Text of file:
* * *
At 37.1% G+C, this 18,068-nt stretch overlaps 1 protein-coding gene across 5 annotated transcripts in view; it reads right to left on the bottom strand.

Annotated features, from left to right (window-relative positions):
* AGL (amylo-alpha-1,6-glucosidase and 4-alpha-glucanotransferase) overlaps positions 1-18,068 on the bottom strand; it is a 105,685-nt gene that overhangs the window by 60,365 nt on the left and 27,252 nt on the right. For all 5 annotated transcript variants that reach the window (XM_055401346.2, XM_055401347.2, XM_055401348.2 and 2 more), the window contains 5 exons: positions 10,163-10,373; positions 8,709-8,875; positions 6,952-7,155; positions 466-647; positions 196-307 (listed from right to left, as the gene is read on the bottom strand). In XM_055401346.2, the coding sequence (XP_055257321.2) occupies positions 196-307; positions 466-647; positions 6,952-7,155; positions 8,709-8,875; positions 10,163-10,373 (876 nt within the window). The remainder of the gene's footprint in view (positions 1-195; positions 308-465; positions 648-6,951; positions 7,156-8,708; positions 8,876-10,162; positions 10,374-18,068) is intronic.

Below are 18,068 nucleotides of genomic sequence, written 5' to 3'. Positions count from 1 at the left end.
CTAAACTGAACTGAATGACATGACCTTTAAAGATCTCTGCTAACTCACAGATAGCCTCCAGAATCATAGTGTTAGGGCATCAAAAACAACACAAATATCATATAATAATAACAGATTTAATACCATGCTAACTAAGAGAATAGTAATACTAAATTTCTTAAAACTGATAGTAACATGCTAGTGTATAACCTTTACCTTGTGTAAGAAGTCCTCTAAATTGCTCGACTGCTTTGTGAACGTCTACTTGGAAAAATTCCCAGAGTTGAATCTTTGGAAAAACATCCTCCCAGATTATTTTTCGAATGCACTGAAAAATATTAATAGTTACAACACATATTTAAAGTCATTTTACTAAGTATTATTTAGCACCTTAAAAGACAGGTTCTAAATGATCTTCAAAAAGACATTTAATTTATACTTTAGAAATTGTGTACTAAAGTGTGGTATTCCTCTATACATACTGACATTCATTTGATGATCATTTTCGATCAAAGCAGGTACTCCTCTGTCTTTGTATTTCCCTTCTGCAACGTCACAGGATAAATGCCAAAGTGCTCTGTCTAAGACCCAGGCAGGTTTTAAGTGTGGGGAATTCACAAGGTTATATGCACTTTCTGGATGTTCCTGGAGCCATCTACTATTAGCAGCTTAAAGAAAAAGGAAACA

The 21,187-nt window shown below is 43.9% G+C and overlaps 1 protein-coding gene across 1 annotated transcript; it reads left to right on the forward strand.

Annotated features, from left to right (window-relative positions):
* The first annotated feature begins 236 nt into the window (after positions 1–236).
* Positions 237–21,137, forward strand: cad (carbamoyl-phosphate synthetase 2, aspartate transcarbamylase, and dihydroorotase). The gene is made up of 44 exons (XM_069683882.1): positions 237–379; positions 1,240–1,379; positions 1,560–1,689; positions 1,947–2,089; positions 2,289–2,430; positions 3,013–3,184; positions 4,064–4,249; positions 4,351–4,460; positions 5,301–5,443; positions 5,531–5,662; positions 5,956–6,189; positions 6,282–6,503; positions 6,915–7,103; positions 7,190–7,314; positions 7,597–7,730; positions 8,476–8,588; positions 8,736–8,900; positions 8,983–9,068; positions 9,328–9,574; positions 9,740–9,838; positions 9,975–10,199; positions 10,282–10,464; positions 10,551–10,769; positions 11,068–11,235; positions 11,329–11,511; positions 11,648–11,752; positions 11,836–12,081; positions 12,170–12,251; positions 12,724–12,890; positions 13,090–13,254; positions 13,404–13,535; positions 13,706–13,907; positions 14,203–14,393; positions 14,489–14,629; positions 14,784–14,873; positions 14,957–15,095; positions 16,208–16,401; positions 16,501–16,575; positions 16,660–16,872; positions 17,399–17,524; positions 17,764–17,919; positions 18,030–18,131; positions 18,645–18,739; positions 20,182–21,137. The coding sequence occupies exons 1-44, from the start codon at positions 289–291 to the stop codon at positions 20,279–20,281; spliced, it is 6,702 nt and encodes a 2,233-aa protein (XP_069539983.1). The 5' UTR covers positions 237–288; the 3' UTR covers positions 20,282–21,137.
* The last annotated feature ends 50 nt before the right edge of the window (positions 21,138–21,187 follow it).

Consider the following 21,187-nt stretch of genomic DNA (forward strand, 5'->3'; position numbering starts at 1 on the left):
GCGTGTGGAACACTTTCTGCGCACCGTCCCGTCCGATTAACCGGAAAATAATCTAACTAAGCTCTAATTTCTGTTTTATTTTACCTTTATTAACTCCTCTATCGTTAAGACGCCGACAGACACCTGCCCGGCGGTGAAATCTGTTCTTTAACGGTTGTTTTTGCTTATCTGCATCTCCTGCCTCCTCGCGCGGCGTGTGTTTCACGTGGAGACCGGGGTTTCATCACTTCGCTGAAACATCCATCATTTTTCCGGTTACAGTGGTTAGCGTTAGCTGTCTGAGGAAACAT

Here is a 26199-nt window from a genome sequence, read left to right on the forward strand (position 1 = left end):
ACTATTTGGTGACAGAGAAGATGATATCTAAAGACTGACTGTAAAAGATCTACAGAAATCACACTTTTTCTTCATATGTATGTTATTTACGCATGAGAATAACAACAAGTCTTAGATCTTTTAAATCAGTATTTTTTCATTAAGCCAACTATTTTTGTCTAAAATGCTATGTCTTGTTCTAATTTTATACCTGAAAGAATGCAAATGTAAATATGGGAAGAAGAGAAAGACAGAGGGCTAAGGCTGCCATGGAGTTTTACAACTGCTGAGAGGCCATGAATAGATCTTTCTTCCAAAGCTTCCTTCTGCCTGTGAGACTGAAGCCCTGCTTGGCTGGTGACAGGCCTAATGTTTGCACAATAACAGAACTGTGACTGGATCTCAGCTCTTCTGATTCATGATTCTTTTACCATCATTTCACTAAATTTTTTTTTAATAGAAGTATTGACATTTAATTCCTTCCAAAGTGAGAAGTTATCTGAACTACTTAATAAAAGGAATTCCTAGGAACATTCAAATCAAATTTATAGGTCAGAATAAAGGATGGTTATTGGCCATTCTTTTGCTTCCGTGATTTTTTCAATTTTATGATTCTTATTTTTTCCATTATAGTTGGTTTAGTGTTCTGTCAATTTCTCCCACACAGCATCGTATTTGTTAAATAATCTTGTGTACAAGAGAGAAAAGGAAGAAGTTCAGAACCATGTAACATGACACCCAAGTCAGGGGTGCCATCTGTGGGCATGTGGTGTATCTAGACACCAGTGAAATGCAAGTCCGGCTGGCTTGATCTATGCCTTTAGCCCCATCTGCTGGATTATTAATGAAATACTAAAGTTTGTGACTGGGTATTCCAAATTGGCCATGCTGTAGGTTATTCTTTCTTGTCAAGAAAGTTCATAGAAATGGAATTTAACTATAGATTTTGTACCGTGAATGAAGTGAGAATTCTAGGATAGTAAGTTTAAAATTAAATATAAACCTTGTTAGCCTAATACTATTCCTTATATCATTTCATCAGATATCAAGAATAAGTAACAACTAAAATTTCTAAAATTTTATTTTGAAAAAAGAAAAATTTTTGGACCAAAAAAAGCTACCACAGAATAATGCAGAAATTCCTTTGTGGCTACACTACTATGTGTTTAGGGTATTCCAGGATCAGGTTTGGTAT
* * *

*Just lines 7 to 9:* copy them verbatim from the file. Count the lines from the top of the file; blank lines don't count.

Annotated features, from left to right (window-relative positions):
* The first annotated feature begins 236 nt into the window (after positions 1–236).
* Positions 237–21,137, forward strand: cad (carbamoyl-phosphate synthetase 2, aspartate transcarbamylase, and dihydroorotase). The gene is made up of 44 exons (XM_069683882.1): positions 237–379; positions 1,240–1,379; positions 1,560–1,689; positions 1,947–2,089; positions 2,289–2,430; positions 3,013–3,184; positions 4,064–4,249; positions 4,351–4,460; positions 5,301–5,443; positions 5,531–5,662; positions 5,956–6,189; positions 6,282–6,503; positions 6,915–7,103; positions 7,190–7,314; positions 7,597–7,730; positions 8,476–8,588; positions 8,736–8,900; positions 8,983–9,068; positions 9,328–9,574; positions 9,740–9,838; positions 9,975–10,199; positions 10,282–10,464; positions 10,551–10,769; positions 11,068–11,235; positions 11,329–11,511; positions 11,648–11,752; positions 11,836–12,081; positions 12,170–12,251; positions 12,724–12,890; positions 13,090–13,254; positions 13,404–13,535; positions 13,706–13,907; positions 14,203–14,393; positions 14,489–14,629; positions 14,784–14,873; positions 14,957–15,095; positions 16,208–16,401; positions 16,501–16,575; positions 16,660–16,872; positions 17,399–17,524; positions 17,764–17,919; positions 18,030–18,131; positions 18,645–18,739; positions 20,182–21,137. The coding sequence occupies exons 1-44, from the start codon at positions 289–291 to the stop codon at positions 20,279–20,281; spliced, it is 6,702 nt and encodes a 2,233-aa protein (XP_069539983.1). The 5' UTR covers positions 237–288; the 3' UTR covers positions 20,282–21,137.